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                        • #13
                          I'm saying the "hard landscape" only dictum will create problems for many people. Especially for those in careers that require periods of sustained focus. If I'm a business person it probably works quite well, I'll simply check off my list of emails, meetings, travel plans, etc. Contexts make more sense here because I can get more emails sent out if I batch them together.

                          But if I'm a self-employed writer (or a variety of other creative careers) I need blocks of sustained time to write. If I don't put that into my calendar I'm more likely to spend time on trivial things and not get down to the mentally-taxing work of writing.

                          Also, blocking your calendar makes sense for establishing work-life balance and for blocking out time to spend with people (AOF/Roles). If you have goals separate from your work you might need to block out time to work on those.

                          If you take all of this together, it begins to take the shape of a "weekly plan". Based on things that David Allen and staff have written I have a hunch that they use their calendars in this way to some degree.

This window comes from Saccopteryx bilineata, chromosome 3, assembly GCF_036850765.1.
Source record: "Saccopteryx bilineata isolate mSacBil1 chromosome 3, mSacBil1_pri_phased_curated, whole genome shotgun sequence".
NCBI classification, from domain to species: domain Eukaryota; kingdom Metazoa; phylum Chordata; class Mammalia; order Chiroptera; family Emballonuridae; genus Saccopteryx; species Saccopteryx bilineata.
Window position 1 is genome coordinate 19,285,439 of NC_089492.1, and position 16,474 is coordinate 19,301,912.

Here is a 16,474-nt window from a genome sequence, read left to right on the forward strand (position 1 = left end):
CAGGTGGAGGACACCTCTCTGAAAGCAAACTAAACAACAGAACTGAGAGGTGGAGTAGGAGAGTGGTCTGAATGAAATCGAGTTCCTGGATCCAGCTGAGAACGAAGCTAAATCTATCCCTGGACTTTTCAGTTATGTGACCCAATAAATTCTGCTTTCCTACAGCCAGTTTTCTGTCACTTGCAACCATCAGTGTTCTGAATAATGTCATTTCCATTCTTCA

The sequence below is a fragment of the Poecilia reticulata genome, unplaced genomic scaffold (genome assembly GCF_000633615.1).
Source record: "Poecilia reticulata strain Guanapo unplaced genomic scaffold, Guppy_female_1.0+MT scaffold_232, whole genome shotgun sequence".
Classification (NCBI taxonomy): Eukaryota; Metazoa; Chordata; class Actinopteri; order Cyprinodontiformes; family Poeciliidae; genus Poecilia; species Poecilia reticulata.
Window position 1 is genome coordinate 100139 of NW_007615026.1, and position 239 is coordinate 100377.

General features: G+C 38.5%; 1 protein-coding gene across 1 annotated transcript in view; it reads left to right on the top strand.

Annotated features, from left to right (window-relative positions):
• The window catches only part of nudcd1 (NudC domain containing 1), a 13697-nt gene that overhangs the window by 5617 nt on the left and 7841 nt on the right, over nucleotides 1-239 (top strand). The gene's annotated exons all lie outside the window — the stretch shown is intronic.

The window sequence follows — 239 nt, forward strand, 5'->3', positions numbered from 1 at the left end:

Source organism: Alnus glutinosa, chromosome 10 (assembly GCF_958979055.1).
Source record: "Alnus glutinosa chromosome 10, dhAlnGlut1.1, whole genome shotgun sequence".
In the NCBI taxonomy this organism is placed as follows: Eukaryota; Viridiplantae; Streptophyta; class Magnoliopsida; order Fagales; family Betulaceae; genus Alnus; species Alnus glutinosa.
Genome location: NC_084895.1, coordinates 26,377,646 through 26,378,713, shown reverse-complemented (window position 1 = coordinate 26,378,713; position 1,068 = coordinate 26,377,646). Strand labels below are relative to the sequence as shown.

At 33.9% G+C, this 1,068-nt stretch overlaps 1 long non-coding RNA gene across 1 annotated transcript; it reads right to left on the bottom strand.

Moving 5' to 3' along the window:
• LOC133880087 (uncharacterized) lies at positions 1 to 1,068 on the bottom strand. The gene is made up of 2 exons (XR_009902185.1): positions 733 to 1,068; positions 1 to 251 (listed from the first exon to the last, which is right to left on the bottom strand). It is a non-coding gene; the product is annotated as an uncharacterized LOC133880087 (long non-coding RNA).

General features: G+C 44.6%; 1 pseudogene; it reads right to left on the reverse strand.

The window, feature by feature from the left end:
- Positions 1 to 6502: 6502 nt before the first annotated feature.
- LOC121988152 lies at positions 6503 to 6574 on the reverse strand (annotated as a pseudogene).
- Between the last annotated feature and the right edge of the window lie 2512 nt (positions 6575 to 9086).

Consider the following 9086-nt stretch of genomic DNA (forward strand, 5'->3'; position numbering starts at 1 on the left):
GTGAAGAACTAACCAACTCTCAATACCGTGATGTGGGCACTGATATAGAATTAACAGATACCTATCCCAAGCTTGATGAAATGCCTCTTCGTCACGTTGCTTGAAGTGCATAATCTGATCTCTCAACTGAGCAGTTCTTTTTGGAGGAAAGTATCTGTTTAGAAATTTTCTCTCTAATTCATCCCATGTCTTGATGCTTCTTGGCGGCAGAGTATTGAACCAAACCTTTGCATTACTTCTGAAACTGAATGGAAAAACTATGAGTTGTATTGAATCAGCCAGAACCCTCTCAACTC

EO


                          Originally posted by Barb View Post
                          It seems a bit as if you're trying to argue that David Allen got it wrong and the calendar is the best way to structure your day. If that's true for you--great! But I'm a self-employed Consultant and I use the calendar for hard-landscape stuff only and have no problem working from my lists. My lists and my projects drive me much more than my calendar does.

                          But you should do what works well for you. And those of us working successfully with GTD as it was intended can do what works well for us.

                          Comment


                          • #14
                            David does accept this in a certain way

                            Correct me if I'm wrong, but my understanding has always been that GTD does allow to block time to work on certain things, it then becomes like a meeting with yourself and goes to your calendar like any other hard landscape item...

                            This works well for bigger blocks of time (like ero213 points out) to create some "do" time or to work on a specific project... and to prevent that others book meetings during that block of time.

                            Myriam

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                            • #15
                              GTD NEEDS to be customized to the person using it

                              sometimes in little ways, sometimes in bigger ways. Don't let the GTD guidelines which are there for a reason, prevent you from ignoring them when doing things that way works best for you.